NWOYA – To maximise profits, farmers growing chia in Nwoya district have embraced mechanisation in planting and harvesting of the crop.
Farmers hire machines [planters] at Shs 50,000 to plant an acre of chia seeds while they hire a combine harvester at a similar amount to harvest an acre of the crop.
Abdulatif Alinanye who grows over 50 acres of chia twice a year told this reporter recently that planters save time and ensure even planting as opposed to using labourers.
“Using planters ensures that the seeds are evenly planted compared to manual planting where one may broadcast too much seed in one section of the land, leaving other places without seeds being planted. A planter will take about three hours to plant 20 acres of chia while human labour may require days,” he said.
Alinanye noted that using machines also minimises farm losses. “When you use a combine harvester to harvest 20 acres of chia, you will earn Shs 30 million but if you use human labour, you are likely to earn Shs 7mln while the rest of the crop is wasted in the field,” he said.
Calisti Agunda, another chia seeds farmer in Nwoya district who owns 40 acres of the crop said mechanisation eliminates the need to weed the crop. “Chia is an organic crop that does not require chemicals but if you fail to cover the field properly, you will give space for weeds,” he said.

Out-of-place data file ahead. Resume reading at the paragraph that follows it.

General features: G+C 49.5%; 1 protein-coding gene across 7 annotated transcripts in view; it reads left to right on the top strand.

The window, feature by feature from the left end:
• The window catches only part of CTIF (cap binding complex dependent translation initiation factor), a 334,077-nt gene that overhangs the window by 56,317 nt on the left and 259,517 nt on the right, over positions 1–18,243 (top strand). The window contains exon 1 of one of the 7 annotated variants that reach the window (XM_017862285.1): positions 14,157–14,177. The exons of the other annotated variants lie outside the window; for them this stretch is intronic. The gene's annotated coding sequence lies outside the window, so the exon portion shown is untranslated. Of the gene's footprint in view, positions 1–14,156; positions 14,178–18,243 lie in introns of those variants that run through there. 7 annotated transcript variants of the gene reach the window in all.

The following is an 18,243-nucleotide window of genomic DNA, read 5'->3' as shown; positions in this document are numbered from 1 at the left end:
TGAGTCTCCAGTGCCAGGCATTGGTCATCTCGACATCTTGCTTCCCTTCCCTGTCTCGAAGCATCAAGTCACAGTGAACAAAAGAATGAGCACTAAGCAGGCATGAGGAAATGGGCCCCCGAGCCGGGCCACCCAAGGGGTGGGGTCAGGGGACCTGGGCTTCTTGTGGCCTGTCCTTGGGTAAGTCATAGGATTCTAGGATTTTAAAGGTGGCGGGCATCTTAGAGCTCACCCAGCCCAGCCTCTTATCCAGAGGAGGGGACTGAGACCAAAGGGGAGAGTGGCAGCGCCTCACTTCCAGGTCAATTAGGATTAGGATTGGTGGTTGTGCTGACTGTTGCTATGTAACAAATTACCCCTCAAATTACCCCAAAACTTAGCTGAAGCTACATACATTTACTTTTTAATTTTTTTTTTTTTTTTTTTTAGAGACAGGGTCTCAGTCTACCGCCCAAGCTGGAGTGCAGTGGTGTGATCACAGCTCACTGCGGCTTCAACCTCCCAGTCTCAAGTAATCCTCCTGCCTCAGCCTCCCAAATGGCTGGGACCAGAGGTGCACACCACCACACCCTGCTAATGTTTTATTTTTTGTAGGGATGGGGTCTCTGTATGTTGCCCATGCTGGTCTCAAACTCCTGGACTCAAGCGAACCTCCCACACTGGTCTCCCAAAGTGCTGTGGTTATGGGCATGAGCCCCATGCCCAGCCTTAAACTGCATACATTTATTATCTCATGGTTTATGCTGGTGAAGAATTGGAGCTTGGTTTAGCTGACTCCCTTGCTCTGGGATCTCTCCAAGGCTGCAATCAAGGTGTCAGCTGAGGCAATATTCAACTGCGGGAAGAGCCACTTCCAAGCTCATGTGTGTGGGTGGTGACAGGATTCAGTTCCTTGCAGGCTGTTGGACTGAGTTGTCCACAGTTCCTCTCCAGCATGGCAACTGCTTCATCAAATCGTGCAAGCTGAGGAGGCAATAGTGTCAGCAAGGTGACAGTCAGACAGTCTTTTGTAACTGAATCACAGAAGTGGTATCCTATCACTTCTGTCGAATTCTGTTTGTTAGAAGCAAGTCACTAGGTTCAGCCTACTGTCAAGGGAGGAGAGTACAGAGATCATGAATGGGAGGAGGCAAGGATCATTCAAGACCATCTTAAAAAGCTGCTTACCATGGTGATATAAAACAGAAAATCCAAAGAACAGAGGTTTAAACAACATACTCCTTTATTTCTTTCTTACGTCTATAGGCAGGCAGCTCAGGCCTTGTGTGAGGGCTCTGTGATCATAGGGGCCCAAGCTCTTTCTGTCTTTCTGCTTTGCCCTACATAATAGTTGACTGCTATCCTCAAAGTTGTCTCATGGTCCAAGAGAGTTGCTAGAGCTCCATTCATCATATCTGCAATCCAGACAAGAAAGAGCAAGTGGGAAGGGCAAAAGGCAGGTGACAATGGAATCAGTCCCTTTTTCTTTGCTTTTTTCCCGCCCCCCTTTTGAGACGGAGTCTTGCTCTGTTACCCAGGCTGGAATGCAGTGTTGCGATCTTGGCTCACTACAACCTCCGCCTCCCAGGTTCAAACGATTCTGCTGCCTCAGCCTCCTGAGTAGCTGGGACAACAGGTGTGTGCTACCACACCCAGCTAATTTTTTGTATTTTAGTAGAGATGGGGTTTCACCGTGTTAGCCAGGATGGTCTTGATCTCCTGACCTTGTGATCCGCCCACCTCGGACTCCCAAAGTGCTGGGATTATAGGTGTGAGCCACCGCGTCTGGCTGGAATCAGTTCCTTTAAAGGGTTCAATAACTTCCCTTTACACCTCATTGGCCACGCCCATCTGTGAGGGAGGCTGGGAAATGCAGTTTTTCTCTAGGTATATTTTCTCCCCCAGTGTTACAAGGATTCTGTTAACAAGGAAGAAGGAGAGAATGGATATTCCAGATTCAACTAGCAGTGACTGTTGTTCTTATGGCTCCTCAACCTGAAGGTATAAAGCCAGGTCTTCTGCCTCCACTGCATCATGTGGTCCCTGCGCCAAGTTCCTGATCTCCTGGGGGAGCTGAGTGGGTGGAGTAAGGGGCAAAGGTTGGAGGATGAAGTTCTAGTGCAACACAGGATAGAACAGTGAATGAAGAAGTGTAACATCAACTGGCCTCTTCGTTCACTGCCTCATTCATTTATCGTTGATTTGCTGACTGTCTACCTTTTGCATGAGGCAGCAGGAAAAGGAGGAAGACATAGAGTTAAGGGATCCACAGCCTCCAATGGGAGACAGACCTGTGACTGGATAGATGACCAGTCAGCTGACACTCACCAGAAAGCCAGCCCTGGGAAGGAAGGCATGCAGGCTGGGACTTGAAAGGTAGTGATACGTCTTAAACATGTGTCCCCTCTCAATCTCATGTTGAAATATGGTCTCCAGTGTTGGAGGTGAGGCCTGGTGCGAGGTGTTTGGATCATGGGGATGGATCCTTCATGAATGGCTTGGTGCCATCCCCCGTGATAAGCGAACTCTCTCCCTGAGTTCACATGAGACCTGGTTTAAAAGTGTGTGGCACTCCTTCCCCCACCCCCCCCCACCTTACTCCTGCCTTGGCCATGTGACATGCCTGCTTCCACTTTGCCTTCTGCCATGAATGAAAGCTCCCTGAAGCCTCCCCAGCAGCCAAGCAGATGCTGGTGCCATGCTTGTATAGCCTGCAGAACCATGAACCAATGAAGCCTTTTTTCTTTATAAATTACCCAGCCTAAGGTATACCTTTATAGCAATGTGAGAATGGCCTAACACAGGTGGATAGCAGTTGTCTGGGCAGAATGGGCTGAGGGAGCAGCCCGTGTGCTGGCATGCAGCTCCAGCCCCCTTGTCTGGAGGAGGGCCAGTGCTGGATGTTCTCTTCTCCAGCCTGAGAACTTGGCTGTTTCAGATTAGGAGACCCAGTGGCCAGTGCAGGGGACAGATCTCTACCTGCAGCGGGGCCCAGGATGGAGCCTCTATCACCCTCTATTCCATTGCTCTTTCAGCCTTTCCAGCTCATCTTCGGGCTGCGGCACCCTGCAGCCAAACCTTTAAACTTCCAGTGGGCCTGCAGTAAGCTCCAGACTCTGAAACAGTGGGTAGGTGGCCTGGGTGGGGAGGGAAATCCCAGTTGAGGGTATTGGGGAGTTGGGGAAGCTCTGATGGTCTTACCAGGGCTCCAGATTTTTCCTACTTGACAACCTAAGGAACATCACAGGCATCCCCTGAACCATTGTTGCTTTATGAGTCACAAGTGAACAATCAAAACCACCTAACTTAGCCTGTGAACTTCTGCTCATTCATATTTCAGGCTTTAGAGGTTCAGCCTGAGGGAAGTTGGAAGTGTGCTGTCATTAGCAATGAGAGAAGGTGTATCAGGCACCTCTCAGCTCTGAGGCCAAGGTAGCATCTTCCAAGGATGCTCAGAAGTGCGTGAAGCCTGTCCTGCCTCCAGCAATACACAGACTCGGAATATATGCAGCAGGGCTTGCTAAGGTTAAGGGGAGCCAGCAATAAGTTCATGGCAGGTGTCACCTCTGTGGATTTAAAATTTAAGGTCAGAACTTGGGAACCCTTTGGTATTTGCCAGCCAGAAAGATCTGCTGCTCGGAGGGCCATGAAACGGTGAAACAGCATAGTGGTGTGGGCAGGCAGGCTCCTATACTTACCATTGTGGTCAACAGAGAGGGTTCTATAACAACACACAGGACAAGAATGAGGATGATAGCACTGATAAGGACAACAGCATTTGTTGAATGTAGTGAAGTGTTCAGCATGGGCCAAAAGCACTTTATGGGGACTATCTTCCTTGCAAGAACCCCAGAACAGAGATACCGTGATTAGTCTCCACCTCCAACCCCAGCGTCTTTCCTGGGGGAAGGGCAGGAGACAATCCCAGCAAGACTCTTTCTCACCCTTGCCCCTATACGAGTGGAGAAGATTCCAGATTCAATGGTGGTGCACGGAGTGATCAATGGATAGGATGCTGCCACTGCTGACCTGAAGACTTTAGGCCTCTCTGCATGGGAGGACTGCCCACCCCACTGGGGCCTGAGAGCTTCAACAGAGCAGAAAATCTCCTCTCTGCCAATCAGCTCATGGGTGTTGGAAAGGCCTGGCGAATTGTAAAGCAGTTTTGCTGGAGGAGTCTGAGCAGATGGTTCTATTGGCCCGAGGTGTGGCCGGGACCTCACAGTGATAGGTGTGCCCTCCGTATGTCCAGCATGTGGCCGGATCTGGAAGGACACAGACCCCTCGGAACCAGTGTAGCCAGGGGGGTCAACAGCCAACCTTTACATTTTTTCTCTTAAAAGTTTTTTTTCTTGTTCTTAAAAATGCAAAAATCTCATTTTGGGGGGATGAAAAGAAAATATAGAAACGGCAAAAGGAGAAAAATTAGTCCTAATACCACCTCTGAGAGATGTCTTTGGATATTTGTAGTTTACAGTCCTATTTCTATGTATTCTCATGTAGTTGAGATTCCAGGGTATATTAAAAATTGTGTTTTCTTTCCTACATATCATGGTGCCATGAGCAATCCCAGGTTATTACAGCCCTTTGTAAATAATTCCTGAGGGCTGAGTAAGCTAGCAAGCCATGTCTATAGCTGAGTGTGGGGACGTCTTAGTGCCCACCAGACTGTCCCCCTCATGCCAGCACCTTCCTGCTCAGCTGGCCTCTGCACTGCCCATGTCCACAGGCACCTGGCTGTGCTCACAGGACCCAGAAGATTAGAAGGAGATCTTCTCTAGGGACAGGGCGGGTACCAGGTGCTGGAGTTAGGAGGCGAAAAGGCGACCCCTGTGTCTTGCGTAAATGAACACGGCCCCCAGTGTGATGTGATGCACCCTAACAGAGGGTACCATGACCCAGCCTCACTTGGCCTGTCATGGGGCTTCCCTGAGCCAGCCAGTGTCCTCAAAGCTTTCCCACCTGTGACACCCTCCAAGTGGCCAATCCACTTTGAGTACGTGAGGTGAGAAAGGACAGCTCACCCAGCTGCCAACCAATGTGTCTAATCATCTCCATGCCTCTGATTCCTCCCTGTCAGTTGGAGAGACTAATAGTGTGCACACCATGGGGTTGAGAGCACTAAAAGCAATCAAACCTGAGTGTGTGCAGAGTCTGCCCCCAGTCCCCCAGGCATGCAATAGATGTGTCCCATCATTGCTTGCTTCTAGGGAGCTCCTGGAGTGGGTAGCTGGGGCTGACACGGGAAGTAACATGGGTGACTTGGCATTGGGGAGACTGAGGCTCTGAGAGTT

Agunda said an acre of chia can yield up to 200 kilogrammes if a farmer uses a planter machine and a combined harvester.
Meanwhile, Talia Group Limited, a chia seeds export company recently introduced contract farming in Nwoya district to encourage more farmers to join the agribusiness, some farmers having abandoned the business earlier because of price fluctuations.
Under contract farming, farmers and the buyer [Talia Group] agree on the selling price of the crop even before it is planted. A kilogramme of chia seeds currently costs Shs 5,000 at the farmgate.
James Muathe, the director Talia Group Limited said they target to export at least 5,000 metric tons of chia seeds to Germany and China in the second season. The company exported 1, 200 metric tons of chia seed in 2022.
Meanwhile, Talia Group is giving out free chia seeds to 5,000 farmers in Omoro, Gulu, Kitgum and Nwoya in a bid to increase production.
“We need about 18,000 farmers in Northern Uganda to grow chia so that we meet the target of 5,000 metric tons,” Muathe said. The company has signed contracts with 3,000 farmers in Gulu, Kitgum 2,500 and 4,000 in Dokolo.
Although not largely consumed locally, chia seeds are rich in omega-3 fatty acids that help to reduce body inflammation and improve cardiovascular health.
Chia seeds provide fiber, which improves digestion and also helps reduce cholesterol levels, and a protein that the body uses to repair and build cells.
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